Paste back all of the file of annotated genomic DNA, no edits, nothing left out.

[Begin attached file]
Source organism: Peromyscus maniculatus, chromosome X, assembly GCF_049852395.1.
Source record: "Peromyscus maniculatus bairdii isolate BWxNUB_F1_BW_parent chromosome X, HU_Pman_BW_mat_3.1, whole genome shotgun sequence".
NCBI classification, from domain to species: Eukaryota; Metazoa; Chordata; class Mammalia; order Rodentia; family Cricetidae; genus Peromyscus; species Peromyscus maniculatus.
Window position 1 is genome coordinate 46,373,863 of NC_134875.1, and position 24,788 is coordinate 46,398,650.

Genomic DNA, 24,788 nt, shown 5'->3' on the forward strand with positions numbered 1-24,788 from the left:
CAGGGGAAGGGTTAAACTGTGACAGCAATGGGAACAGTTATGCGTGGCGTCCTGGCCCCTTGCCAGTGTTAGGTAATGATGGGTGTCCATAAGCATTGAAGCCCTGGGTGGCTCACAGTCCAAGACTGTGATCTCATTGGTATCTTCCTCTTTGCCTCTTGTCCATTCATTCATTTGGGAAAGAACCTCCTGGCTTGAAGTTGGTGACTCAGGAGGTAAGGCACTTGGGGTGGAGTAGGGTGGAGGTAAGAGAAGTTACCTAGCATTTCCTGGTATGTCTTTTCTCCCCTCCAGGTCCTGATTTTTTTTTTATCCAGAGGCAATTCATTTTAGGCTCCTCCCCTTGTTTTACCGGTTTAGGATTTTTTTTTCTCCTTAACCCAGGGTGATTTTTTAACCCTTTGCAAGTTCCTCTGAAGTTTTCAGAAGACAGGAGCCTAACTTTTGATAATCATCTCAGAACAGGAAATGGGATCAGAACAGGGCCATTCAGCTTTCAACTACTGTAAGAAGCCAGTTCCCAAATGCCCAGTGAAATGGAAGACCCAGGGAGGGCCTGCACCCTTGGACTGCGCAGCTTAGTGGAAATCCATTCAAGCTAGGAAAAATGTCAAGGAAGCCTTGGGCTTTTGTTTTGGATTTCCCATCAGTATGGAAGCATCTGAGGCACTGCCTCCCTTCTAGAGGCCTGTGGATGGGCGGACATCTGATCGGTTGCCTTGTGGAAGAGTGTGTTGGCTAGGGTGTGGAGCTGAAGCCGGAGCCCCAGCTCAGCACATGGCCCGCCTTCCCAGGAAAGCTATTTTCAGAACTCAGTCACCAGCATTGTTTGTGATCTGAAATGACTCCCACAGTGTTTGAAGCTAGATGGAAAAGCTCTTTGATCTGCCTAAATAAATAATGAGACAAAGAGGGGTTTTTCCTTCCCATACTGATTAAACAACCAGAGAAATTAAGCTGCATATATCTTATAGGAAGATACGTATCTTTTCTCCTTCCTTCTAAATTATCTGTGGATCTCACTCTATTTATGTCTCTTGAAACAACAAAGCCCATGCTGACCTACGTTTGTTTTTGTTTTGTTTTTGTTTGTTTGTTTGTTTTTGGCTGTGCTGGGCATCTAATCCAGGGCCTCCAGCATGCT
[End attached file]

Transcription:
Source organism: Peromyscus maniculatus, chromosome X, assembly GCF_049852395.1.
Source record: "Peromyscus maniculatus bairdii isolate BWxNUB_F1_BW_parent chromosome X, HU_Pman_BW_mat_3.1, whole genome shotgun sequence".
NCBI classification, from domain to species: Eukaryota; Metazoa; Chordata; class Mammalia; order Rodentia; family Cricetidae; genus Peromyscus; species Peromyscus maniculatus.
Window position 1 is genome coordinate 46,373,863 of NC_134875.1, and position 24,788 is coordinate 46,398,650.

Genomic DNA, 24,788 nt, shown 5'->3' on the forward strand with positions numbered 1-24,788 from the left:
CAGGGGAAGGGTTAAACTGTGACAGCAATGGGAACAGTTATGCGTGGCGTCCTGGCCCCTTGCCAGTGTTAGGTAATGATGGGTGTCCATAAGCATTGAAGCCCTGGGTGGCTCACAGTCCAAGACTGTGATCTCATTGGTATCTTCCTCTTTGCCTCTTGTCCATTCATTCATTTGGGAAAGAACCTCCTGGCTTGAAGTTGGTGACTCAGGAGGTAAGGCACTTGGGGTGGAGTAGGGTGGAGGTAAGAGAAGTTACCTAGCATTTCCTGGTATGTCTTTTCTCCCCTCCAGGTCCTGATTTTTTTTTTATCCAGAGGCAATTCATTTTAGGCTCCTCCCCTTGTTTTACCGGTTTAGGATTTTTTTTTCTCCTTAACCCAGGGTGATTTTTTAACCCTTTGCAAGTTCCTCTGAAGTTTTCAGAAGACAGGAGCCTAACTTTTGATAATCATCTCAGAACAGGAAATGGGATCAGAACAGGGCCATTCAGCTTTCAACTACTGTAAGAAGCCAGTTCCCAAATGCCCAGTGAAATGGAAGACCCAGGGAGGGCCTGCACCCTTGGACTGCGCAGCTTAGTGGAAATCCATTCAAGCTAGGAAAAATGTCAAGGAAGCCTTGGGCTTTTGTTTTGGATTTCCCATCAGTATGGAAGCATCTGAGGCACTGCCTCCCTTCTAGAGGCCTGTGGATGGGCGGACATCTGATCGGTTGCCTTGTGGAAGAGTGTGTTGGCTAGGGTGTGGAGCTGAAGCCGGAGCCCCAGCTCAGCACATGGCCCGCCTTCCCAGGAAAGCTATTTTCAGAACTCAGTCACCAGCATTGTTTGTGATCTGAAATGACTCCCACAGTGTTTGAAGCTAGATGGAAAAGCTCTTTGATCTGCCTAAATAAATAATGAGACAAAGAGGGGTTTTTCCTTCCCATACTGATTAAACAACCAGAGAAATTAAGCTGCATATATCTTATAGGAAGATACGTATCTTTTCTCCTTCCTTCTAAATTATCTGTGGATCTCACTCTATTTATGTCTCTTGAAACAACAAAGCCCATGCTGACCTACGTTTGTTTTTGTTTTGTTTTTGTTTGTTTGTTTGTTTTTGGCTGTGCTGGGCATCTAATCCAGGGCCTCCAGCATGCT